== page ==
Development and validation of the HALT-HCC score to predict mortality in liver transplant recipients with hepatocellular carcinoma: a retrospective cohort analysis. The lancet. Gastroenterology & hepatology Sasaki, K., Firl, D. J., Hashimoto, K., Fujiki, M., Diago-Uso, T., Quintini, C., Eghtesad, B., Fung, J. J., Aucejo, F. N., Miller, C. M. 2017; 2 (8): 595-603


Tumour morphological criteria for determining the appropriateness of liver transplantation in patients with hepatocellular carcinoma poorly estimate post-transplantation mortality. The aim of this study was to develop and assess the utility of a continuous risk score in predicting overall survival following liver transplantation for hepatocellular carcinoma.We did a retrospective cohort analysis to develop a continuous multivariable risk score for assessment of overall survival following liver transplantation for hepatocellular carcinoma. We used data from 420 patients with hepatocellular carcinoma who underwent liver transplantation between Jan 1, 2002, and Oct 31, 2014, at the Cleveland Clinic Foundation (CCF), Cleveland, OH, USA. The model we developed (Hazard Associated with Liver Transplantation for Hepatocellular Carcinoma; HALT-HCC) assessed the association of the following previously reported variables of interest with overall survival by use of multivariate Cox regression: MELD-sodium (MELD-Na), tumour burden score (TBS), alpha-fetoprotein (AFP), year of transplantation, underlying cause of cirrhosis, neutrophil-lymphocyte ratio, history of locoregional therapy, and Milan criteria status. Once the risk equation was generated, validation and calibration of risk assessment was done with nationwide data for the same time period from the Scientific Registry of Transplant Recipients (SRTR; n=13?717).The risk equation was generated as (1·27?×?TBS)?+?(1·85?×?lnAFP)?+?(0·26?×?MELD-Na) and the HALT-HCC score ranged from 2·40 to 46·42 in the CCF cohort. In the validation cohort, prognosis worsened with increasing HALT-HCC score (5-year overall survival of 78·7% [95% CI 76·9-80·4] for quartile 1, 74·5% [72·6-76·2] for quartile 2, 71·8% [70·1-73·5] for quartile 3, and 61·5% [59·6-63·3] for quartile 4; p<0·0001). Multivariate Cox modelling showed that HALT-HCC was significantly associated with overall survival (hazard ratio [HR] 1·06 per point, 95% CI 1·05-1·07), even after adjustment for risk factors not related to hepatocellular carcinoma. Assessment of discrimination revealed a C-index of 0·613 (95% CI 0·602-0·623). Calibration coefficients for linear regressions of observed versus predicted mortality were 1·001 (95% CI 0·998-1·007) at 1 year and 0·982 (0·980-0·987) at 2 years after transplantation. Patients within and outside the Milan criteria showed similar risk of death when stratified by HALT-HCC score. Among the 12?754 patients who met the Milan criteria, 2714 were shown to have poor prognosis after transplantation after stratification by HALT-HCC score with a cutoff of 17; conversely, among the 963 patients who did not meet the Milan criteria, 287 had demonstrably good prognosis.The HALT-HCC score might enable clinicians to accurately assess post-transplantation survival in patients with hepatocellular carcinoma by use of individualised, preoperatively assessed characteristics. However, further studies are needed before adoption.None.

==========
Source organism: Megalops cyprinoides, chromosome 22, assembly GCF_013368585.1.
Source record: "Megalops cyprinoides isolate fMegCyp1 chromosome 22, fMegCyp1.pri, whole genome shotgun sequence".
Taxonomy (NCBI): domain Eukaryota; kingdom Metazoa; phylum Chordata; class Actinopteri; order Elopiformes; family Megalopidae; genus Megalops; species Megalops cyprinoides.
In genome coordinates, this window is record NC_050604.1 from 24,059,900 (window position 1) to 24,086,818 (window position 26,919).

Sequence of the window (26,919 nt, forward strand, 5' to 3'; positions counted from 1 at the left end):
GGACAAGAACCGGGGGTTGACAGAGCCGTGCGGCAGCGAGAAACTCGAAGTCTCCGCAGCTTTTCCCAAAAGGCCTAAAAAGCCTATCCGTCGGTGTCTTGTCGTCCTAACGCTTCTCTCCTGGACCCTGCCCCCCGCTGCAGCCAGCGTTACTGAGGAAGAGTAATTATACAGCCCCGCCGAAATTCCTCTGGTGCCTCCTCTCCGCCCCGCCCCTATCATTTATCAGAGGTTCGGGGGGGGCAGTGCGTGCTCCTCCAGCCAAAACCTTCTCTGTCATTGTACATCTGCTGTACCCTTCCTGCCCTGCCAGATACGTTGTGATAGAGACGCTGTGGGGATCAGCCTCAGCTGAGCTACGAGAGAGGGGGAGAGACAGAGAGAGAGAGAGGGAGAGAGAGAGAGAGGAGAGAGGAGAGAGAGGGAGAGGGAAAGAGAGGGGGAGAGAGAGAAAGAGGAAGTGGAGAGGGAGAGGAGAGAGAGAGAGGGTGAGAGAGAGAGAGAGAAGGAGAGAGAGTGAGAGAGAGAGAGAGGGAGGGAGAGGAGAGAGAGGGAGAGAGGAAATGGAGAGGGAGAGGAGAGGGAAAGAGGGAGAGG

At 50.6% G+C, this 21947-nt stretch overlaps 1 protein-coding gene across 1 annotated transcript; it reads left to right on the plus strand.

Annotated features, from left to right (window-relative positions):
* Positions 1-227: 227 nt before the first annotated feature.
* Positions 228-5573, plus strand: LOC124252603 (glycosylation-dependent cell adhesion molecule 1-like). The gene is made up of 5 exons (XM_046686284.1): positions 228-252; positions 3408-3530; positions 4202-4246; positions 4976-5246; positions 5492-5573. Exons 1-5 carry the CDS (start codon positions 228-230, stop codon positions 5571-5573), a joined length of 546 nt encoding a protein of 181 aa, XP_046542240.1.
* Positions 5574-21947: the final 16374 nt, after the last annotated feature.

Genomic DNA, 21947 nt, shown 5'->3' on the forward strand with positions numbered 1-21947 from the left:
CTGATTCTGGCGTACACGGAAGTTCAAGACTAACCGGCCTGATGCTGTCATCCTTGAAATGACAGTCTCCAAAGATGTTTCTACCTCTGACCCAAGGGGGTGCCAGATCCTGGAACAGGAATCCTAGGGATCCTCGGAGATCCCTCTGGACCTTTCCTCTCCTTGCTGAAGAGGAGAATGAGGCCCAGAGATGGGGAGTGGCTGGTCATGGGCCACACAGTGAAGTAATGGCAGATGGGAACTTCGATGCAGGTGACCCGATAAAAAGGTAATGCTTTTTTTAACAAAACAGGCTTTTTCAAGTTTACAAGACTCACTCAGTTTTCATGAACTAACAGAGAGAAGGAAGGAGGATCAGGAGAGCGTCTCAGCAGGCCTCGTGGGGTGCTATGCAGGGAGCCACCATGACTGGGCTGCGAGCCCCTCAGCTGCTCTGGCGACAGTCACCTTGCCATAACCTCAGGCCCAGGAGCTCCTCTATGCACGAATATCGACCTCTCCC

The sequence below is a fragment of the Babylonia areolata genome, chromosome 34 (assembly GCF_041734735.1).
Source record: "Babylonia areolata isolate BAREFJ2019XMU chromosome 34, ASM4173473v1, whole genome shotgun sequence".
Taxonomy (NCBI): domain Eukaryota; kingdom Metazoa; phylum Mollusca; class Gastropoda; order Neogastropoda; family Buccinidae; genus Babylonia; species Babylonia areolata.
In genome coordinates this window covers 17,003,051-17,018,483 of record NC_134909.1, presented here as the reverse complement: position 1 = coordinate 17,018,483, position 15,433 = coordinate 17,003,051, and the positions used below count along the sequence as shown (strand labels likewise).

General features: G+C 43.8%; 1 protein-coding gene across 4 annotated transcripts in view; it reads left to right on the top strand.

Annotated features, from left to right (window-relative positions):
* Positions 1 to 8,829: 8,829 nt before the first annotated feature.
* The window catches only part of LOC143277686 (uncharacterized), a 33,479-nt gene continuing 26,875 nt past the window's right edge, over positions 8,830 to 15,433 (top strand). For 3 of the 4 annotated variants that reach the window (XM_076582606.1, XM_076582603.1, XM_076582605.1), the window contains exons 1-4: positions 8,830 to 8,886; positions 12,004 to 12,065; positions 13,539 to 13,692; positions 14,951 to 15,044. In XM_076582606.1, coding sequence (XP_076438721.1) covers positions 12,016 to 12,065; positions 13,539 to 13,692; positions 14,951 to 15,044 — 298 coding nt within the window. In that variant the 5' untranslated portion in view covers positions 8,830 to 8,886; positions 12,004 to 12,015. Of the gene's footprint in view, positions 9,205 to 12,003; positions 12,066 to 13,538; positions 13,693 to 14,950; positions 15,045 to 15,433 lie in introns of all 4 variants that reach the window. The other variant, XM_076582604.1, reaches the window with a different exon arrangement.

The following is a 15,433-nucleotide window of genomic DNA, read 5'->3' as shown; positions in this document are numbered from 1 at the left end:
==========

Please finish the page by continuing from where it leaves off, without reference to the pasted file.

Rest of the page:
View details for DOI 10.1016/S2468-1253(17)30106-1

View details for PubMedID 28546007